At the end of the trial (d 35) blood samples were random ly drawn from the brachial veins of 34 birds/treatment using a sterile syringe and kept in (K3EDTA) (Becton, Dickinson, and Co., Franklin Lakes, NJ, USA) heparinized and non-heparinized tubes. Enzymatic kits (Roche Diagnostics GmbH, Mannheim, Germany) were used to determine low density lipoprotein (LDL)- and high-density lipoprotein (HDL)-cholesterol in an automatic analyzer (Roche Cobas 6000 c501, Tokyo, Japan). An automated biochemical analyzer RA-1000 was used to assess the total cholesterol and triglyceride concentrations in blood samples (Bayer Corp., Tarrytown, NY, USA).
Following blood collection, the broilers were individually weighed, taken to the abattoir, and killed by cervical dislocation. The relative organ weight was determined by weighing each organ separately and calculating the mass BW and belly fat, liver, gizzard, spleen, breast muscle, and bursa of Fabricius were carefully removed. With a portable Konica Minolta CR-400 chroma meter (Konica Minolta, Osaka, Japan), meat color characteristics such as yellowness, redness, and brightness standards of each sample (surface) were evaluated at three places. Broiler meat pH was calculate using the portable pH suspension with two buffers (pH 4.0 and 7.0) and the measurement process was repeated for 2 times. For water holding capacity (WHC) 0.2 gm sample was placed in 125 mm (diameter) filter paper and pressed for 3 min. The moisture-exposure of the compressed areas were determined using a digitalized area-line sensor (MT-10S; M.T. Precision Co. Ltd., Tokyo, Japan). The ratio of water: meat area was then calculated (a smaller ratio indicates increased WHC) and recorded. To estimate cooking loss, 4 gm of breast meat samples was taken, packed into zipper bags, cooked in a water bath for 20 min at 80°C. Later the samples were led to cool down for 1 h. Boiled samples were re-weighed. Finally, the cooking loss was determined by calculating the difference between the raw and boiled sample and noted. Meat samples weighing 4 gm were sliced and weighed. Then sliced samples were placed in a Ziplock bag, stored at 4°C, and weighed on days 1, 3, 5, and 7 respectively. The initial and final weight of each sample were used to determine the drip loss level.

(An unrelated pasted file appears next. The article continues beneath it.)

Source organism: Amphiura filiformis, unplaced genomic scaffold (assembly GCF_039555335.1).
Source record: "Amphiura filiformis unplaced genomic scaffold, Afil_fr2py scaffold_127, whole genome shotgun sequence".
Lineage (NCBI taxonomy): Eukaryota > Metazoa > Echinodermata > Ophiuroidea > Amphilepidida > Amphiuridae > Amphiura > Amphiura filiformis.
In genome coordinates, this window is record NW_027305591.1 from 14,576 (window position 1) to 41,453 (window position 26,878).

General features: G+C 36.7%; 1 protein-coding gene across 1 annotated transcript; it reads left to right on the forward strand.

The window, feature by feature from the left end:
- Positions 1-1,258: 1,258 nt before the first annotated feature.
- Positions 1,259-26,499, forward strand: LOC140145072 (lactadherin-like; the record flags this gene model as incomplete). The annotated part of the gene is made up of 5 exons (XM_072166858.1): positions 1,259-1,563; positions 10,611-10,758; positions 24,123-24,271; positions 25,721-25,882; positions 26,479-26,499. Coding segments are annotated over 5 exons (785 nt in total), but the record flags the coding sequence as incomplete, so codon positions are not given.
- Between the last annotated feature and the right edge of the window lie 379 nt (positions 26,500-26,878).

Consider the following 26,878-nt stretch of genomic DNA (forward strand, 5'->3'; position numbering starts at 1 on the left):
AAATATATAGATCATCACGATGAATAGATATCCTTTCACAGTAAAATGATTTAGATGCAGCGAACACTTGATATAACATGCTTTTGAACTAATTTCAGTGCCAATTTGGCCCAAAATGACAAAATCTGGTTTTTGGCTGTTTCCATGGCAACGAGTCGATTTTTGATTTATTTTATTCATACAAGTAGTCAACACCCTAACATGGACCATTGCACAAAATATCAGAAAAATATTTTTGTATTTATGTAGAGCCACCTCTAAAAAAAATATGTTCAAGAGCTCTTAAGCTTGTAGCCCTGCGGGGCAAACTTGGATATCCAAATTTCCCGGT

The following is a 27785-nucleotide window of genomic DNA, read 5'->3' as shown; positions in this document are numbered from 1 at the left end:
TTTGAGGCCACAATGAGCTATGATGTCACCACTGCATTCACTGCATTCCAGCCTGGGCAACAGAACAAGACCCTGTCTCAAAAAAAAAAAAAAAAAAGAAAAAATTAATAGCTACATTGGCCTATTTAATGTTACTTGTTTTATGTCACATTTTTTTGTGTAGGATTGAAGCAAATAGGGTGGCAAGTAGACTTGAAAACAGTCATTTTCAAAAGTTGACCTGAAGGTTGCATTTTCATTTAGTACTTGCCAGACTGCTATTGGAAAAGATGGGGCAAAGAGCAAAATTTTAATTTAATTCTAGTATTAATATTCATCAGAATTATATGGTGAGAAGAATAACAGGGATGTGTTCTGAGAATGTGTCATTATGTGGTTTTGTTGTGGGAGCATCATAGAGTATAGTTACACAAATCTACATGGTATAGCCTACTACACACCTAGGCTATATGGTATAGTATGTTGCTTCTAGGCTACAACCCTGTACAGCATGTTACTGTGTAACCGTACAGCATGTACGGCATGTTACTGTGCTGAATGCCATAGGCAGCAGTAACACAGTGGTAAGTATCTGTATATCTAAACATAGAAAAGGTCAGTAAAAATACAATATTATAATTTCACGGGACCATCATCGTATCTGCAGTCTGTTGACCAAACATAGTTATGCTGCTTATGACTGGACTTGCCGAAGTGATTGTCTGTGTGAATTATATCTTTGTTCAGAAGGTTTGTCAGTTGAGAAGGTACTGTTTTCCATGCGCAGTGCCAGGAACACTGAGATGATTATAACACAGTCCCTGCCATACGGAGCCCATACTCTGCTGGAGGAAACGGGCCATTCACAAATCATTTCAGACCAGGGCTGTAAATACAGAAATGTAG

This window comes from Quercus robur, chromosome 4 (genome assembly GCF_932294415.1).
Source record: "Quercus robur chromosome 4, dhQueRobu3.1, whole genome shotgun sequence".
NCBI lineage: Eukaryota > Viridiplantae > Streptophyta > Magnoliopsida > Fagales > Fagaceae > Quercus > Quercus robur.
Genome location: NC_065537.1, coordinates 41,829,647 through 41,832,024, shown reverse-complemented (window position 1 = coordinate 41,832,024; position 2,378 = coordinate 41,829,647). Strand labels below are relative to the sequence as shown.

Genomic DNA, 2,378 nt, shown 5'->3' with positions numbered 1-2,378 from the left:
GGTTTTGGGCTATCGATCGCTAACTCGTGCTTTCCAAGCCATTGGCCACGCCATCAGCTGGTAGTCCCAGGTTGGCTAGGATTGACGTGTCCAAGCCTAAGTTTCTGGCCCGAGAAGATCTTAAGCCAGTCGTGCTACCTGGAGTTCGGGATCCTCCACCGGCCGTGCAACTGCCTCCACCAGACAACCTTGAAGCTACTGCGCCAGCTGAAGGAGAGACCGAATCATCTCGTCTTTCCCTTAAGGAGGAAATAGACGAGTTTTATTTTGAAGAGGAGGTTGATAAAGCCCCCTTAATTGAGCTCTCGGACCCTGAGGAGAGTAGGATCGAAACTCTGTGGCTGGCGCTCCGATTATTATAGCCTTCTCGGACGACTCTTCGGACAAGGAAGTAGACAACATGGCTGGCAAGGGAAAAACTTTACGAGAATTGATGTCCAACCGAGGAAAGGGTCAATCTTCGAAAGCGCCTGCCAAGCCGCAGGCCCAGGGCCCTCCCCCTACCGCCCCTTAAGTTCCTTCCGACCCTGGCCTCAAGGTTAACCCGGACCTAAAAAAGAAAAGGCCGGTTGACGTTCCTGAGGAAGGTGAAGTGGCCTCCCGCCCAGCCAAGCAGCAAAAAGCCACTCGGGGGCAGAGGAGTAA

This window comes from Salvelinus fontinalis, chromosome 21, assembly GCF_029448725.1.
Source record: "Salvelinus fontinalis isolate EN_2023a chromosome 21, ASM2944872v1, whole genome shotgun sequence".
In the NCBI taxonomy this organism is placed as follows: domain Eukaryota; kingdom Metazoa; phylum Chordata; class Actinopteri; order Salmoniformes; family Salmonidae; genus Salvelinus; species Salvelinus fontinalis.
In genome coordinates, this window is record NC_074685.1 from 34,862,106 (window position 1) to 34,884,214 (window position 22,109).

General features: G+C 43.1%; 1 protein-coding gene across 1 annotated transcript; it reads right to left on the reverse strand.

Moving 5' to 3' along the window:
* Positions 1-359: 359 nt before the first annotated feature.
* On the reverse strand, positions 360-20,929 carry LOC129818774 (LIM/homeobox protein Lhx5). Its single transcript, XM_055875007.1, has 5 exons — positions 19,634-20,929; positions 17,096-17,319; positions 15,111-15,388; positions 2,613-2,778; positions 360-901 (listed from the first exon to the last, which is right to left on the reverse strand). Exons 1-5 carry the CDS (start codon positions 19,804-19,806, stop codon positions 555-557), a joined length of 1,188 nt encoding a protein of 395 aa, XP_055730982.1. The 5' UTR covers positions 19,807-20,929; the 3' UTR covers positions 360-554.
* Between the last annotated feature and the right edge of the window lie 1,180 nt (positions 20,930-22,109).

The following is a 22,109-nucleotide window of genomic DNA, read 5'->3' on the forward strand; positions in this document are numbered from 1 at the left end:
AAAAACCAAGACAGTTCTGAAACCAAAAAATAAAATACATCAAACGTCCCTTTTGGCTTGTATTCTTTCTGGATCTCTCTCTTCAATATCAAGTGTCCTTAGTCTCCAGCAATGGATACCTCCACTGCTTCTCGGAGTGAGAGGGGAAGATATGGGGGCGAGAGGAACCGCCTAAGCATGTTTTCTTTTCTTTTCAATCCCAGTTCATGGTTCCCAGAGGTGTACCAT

Statistical analysis

SAS (general linear model procedure) was used to analyze all the experimental data as a complete randomized block design (SAS Inst. Inc., Cary, NC, USA; 2000). The linear, quadratic, and cubic effects were used to investigate the polynomial contrast of increasing dietary silymarin supplementation. For growth performance, nutrient digestibility, and excreta gas emission the cage was used as an experimental unit. The individual chicken was used as the experimental unit for measuring excreta microbiota, and meat quality. Significant results were defined as less than 0.05, while trends were defined as less than 0.10.

RESULTS

A linear increase in BWG during days 7 to 21 (p = 0.013) and overall period (p = 0.043) was observed as the dietary silymarin supplementation increased from 0% to 0.06%. However, there was no significant effect was observed on the FI, FCR, and mortality rate (%) during the entire experimental period (Table 2). However, the addition of silymarin supplementation had linearly improved the nutrient digestibility of DM, N, and energy (p<0.05) in broilers (Table 3). Also, the graded level of silymarin supplementation in broiler diet had linearly increased the Lactobacillus (p = 0.038) population and tendency to reduce E. coli counts (p = 0.075) (Table 4). There was a linear reduction in excreta methyl mercaptans and acetic acid emission as the dietary silymarin supplementation increased from 0% to 0.06%. The addition of silymarin in the diet of broilers slightly reduced H2S emission while no differences were observed in excreta CO2 and NH3 emissions (Table 5). No treatment effects were observed on the blood profile (Table 6) of broilers fed diet containing silymarin supplementation. Though there were no statistical differences observed on meat color (lightness [L], redness [a], yellowness [b]), the relative weights of organs such as breast muscle, bursa of fabricius were linearly increased (p<0.05), and the spleen weight was linearly decreased with an increasing level of silymarin supplement. The inclusion of silymarin supplementation from 0% to 0.06% in the diet of broilers linearly increased (p<0.05) the pH level, WHC, and reduced the drip loss of meat from days 1, 3, 5, and 7 (Table 7).